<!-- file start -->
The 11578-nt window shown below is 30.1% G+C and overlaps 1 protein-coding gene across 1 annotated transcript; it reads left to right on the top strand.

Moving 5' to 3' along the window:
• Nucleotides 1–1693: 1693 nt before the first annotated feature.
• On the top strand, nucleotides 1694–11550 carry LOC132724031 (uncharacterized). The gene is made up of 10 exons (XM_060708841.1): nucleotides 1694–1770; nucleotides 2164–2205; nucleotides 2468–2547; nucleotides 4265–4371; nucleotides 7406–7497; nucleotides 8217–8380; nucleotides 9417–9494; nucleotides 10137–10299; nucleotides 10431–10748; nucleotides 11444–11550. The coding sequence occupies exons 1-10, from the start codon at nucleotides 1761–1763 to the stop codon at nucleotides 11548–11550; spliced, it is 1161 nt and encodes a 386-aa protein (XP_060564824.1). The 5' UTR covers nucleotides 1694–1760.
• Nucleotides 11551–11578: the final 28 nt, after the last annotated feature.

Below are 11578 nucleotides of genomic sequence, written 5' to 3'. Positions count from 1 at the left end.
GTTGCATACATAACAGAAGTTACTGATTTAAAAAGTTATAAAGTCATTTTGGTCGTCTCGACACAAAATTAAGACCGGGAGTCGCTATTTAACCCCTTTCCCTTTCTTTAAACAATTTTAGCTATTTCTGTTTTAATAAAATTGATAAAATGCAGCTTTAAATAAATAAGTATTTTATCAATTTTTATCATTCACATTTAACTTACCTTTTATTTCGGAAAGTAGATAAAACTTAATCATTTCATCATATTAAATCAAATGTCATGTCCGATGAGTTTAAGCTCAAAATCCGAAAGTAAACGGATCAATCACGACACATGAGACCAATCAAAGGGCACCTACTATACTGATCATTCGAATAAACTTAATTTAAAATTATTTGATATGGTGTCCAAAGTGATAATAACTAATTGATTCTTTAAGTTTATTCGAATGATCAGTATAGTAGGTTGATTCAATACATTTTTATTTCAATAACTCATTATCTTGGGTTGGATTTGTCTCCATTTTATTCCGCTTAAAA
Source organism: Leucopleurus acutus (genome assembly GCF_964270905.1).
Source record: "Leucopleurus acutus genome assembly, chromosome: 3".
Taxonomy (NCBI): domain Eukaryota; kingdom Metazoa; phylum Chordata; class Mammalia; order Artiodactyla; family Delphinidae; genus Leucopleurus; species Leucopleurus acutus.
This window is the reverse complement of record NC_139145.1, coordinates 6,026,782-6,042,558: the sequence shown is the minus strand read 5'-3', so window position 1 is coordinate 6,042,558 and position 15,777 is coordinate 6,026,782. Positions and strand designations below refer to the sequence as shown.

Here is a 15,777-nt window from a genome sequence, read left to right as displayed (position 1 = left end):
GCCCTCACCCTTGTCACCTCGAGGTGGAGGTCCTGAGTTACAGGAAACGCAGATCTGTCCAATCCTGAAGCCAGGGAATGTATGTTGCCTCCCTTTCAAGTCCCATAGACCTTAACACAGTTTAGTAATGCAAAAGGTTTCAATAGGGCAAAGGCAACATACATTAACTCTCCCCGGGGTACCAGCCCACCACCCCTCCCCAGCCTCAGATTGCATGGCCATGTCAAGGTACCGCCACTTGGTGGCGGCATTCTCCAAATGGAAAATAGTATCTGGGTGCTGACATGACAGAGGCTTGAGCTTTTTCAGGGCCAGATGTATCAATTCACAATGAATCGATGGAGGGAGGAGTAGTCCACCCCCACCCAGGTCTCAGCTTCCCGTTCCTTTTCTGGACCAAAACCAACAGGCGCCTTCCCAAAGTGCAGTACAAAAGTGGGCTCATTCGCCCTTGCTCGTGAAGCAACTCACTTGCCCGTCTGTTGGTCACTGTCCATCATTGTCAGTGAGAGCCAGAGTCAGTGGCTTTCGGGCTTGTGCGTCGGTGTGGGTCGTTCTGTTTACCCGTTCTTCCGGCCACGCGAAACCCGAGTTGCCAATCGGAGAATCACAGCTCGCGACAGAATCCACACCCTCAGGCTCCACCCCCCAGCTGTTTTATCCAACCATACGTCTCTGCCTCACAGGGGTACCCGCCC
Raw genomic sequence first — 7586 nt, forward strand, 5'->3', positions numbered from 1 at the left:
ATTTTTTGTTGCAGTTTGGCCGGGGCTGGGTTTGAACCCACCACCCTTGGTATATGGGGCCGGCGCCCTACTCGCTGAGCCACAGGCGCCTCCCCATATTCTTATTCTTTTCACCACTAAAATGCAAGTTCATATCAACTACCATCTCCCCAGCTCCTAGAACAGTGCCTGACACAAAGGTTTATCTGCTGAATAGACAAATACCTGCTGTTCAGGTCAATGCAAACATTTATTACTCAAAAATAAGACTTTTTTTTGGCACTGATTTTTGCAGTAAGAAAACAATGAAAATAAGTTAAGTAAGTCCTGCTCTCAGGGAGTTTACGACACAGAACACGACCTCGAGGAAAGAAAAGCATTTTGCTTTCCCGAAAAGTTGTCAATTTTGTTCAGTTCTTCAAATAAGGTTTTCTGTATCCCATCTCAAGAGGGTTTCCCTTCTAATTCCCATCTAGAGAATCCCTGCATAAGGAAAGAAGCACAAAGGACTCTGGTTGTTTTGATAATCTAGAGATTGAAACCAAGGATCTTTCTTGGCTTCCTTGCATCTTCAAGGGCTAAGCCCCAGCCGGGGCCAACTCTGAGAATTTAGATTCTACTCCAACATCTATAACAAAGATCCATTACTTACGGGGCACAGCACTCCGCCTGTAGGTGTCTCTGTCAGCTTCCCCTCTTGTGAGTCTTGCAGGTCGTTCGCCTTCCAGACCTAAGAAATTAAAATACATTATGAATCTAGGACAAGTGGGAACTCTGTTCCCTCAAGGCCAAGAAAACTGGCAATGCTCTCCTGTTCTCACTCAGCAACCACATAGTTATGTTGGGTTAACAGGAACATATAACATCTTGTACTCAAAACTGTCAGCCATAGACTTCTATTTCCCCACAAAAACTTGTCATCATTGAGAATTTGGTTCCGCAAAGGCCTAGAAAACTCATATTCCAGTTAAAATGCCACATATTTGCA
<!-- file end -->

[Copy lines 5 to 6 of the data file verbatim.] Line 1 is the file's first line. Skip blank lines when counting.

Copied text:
• Nucleotides 11551–11578: the final 28 nt, after the last annotated feature.

Below are 11578 nucleotides of genomic sequence, written 5' to 3'. Positions count from 1 at the left end.